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    Study Shows Infants Are Affected by Fluoride

    Infant formula mixed with fluoridated water has been shown to have adverse effects on an infant's dental health.

    One study, published in The Journal of the American Dental Association, has found that even young infants are being affected by dental fluorosis. Researchers took into account the dental health of infants ages three to nine months, as well as children between the ages of 16 and 36 months. The study focused on infants and toddlers that were fed infant formula and other beverages mixed with fluoridated water.

    The study concluded that, "Greater fluoride intakes from reconstituted powdered formulas (when participants were aged 3–9 months) and other water-added beverages (when participants were aged 3–9 months) increased fluorosis risk, as did higher dentifrice intake by participants when aged 16 to 36 months." (Levy, Broffitt, and et al 1190-1201)

    This study shows that fluoride in the water system is causing adverse reactions in the youngest members of the population. An increasing number of people are affected by dental fluorosis, which occurs when the tooth enamel becomes brittle and discolored from fluoride. While many health officials claim that fluoride prevents cavities and tooth decay, there is evidence that refutes this claim. Fluoride is actually a toxic substance that is formulated using leftover waste from the fertilizer industry. It causes the bones and teeth to become weak and brittle, and there are also serious concerns that it causes cancer, brain and kidney damage, and a lower I.Q.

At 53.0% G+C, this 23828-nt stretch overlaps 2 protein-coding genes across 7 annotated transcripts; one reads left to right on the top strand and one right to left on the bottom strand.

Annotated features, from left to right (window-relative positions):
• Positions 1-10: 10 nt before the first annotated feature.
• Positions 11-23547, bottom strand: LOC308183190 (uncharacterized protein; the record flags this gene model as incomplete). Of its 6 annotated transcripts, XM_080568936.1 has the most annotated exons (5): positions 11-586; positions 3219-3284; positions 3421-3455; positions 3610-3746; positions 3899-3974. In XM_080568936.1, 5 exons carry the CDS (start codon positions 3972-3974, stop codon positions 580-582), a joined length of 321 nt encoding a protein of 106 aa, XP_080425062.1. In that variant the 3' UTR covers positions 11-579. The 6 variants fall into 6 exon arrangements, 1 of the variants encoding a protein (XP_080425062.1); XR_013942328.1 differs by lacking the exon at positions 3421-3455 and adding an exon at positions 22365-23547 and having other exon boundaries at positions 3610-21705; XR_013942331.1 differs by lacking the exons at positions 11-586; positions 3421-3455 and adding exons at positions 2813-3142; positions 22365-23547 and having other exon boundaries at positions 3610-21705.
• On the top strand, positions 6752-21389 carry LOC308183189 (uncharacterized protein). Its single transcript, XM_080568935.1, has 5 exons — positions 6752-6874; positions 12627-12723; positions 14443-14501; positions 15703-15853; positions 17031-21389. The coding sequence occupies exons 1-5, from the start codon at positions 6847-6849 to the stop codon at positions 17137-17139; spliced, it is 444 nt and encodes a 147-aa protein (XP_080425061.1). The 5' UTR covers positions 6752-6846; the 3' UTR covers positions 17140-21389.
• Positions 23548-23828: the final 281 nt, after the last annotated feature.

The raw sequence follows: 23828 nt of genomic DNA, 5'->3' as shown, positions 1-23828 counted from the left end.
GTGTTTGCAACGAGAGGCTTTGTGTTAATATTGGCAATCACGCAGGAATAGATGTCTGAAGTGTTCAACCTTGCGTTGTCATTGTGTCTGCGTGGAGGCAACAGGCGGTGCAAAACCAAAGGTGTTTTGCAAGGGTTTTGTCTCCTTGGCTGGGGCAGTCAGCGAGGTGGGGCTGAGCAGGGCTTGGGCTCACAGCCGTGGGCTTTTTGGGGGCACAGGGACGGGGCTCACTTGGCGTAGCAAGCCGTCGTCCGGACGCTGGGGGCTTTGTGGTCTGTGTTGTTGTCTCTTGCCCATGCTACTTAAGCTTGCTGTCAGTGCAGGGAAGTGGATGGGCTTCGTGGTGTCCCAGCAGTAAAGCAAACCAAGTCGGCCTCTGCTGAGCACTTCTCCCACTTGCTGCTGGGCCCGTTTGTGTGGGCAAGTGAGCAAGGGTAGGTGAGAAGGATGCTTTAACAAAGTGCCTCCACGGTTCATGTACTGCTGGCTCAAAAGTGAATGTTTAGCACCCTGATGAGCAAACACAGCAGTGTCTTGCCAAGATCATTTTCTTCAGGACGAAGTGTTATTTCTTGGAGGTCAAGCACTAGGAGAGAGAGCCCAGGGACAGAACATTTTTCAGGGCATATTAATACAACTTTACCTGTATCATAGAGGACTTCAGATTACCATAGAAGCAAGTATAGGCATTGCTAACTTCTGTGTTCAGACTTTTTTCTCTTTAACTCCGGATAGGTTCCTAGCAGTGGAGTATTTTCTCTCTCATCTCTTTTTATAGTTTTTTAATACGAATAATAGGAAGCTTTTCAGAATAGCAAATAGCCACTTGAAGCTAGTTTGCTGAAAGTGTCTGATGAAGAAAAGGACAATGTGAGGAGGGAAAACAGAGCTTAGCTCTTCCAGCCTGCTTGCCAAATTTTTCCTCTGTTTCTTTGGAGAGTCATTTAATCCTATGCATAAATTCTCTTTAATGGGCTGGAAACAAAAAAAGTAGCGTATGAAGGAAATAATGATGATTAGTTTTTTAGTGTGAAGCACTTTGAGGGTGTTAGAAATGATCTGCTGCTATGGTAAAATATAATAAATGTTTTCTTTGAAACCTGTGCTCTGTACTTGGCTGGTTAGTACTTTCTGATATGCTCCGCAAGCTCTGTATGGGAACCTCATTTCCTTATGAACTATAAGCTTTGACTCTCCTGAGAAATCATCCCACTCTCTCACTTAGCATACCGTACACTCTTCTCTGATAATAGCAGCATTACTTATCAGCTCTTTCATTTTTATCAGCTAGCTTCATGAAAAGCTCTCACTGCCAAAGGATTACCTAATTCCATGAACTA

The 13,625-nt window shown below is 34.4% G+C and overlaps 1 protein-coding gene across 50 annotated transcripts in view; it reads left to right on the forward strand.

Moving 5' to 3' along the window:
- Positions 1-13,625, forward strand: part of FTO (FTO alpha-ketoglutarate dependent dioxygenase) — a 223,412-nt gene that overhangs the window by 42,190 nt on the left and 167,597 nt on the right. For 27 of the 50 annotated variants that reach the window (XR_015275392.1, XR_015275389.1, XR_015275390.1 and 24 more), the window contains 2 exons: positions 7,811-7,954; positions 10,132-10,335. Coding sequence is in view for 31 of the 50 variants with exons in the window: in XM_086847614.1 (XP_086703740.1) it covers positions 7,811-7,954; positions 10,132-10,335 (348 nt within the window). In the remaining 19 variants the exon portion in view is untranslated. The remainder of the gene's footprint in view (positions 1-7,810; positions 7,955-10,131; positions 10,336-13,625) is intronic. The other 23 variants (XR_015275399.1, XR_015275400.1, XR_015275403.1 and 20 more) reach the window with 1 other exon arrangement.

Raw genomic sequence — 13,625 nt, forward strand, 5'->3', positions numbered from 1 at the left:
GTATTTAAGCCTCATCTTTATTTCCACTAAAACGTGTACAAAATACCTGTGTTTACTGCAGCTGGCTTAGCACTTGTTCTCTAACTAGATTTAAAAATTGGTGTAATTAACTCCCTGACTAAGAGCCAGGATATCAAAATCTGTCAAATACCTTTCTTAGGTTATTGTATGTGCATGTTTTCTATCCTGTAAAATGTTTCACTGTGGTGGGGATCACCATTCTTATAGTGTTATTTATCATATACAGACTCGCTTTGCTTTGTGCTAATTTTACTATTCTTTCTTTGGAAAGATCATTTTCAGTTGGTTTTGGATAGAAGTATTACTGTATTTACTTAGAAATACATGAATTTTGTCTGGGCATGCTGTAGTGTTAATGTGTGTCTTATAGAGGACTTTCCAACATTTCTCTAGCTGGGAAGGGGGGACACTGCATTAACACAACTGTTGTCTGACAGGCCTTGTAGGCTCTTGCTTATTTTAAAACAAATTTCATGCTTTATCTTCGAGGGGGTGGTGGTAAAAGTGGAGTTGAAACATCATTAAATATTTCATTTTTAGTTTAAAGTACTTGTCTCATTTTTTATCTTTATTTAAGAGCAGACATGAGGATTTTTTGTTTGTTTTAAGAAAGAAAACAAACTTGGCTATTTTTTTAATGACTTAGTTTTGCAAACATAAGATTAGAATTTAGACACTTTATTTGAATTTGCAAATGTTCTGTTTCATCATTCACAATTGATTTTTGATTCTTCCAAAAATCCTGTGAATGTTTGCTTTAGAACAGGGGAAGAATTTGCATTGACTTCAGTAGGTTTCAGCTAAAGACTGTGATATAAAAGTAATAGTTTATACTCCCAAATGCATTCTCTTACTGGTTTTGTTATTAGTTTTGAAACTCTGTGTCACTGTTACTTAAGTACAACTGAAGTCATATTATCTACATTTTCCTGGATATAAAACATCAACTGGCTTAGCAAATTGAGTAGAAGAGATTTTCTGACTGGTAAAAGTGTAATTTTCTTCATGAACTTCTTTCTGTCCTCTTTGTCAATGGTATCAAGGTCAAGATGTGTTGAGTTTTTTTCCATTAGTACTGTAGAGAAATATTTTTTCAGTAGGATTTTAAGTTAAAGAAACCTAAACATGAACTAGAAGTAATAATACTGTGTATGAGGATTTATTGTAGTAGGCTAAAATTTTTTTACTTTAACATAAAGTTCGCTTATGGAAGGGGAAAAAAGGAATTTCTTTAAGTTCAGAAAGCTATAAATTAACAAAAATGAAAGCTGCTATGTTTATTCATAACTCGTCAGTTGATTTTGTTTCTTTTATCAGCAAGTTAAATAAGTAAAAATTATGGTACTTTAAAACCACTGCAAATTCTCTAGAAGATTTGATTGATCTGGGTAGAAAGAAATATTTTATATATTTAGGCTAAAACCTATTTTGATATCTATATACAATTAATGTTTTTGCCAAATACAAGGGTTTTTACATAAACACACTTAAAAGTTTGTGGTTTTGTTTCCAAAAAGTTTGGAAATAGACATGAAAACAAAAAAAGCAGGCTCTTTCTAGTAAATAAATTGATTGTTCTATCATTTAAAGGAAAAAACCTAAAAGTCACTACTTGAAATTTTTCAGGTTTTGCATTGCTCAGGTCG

Besides the risks associated with mixing infant formula and fluoridated water, there are also several other problems that arise when parents feed their children formula. Commercial infant formula does not provide a child with the nutrition he or she needs, as it is artificial and is lacking in nutrients. While the ingredients in commercial formula will vary depending upon the manufacturer, there are some brands that contain ingredients parents should be wary of.

    One common ingredient of formula is corn syrup, which is a processed sugar that has been manufactured. The body does not recognize processed and artificial sugars such as corn syrup, which causes the body to not digest it properly and could contribute to problems with a person's dental health. Any food that is overly sweet can cause blood sugar fluctuations, which can lead to tooth decay and cavities. Since formula is overly sweet and processed, it can lead to baby bottle tooth decay. Commercial fruit juices should also be avoided, as they are also overly sweet and processed. Breast milk is not a sweet substance that promotes tooth decay in babies.

    The ideal food for an infant is breast milk, and the child should be exclusively breastfed for at least six months. After this age, solid foods can be added to the child's diet, yet it is critical that parents choose nutrient-rich whole foods that contain fat-soluble vitamins. Parents should always avoid giving their child fluoridated water and commercial products that contain fluoride, as well as commercial formula and fruit juice.



    Levy, Steven, Barbara Broffitt, et al. "Associations Between Fluorosis of Permanent Incisors and Fluoride Intake From Infant Formula, Other Dietary Sources and Dentifrice During Early Childhood ." The Journal of the American Dental Association. 141.10 (2010): 1190-1201. Web. 5 Jan. 2012. <;.

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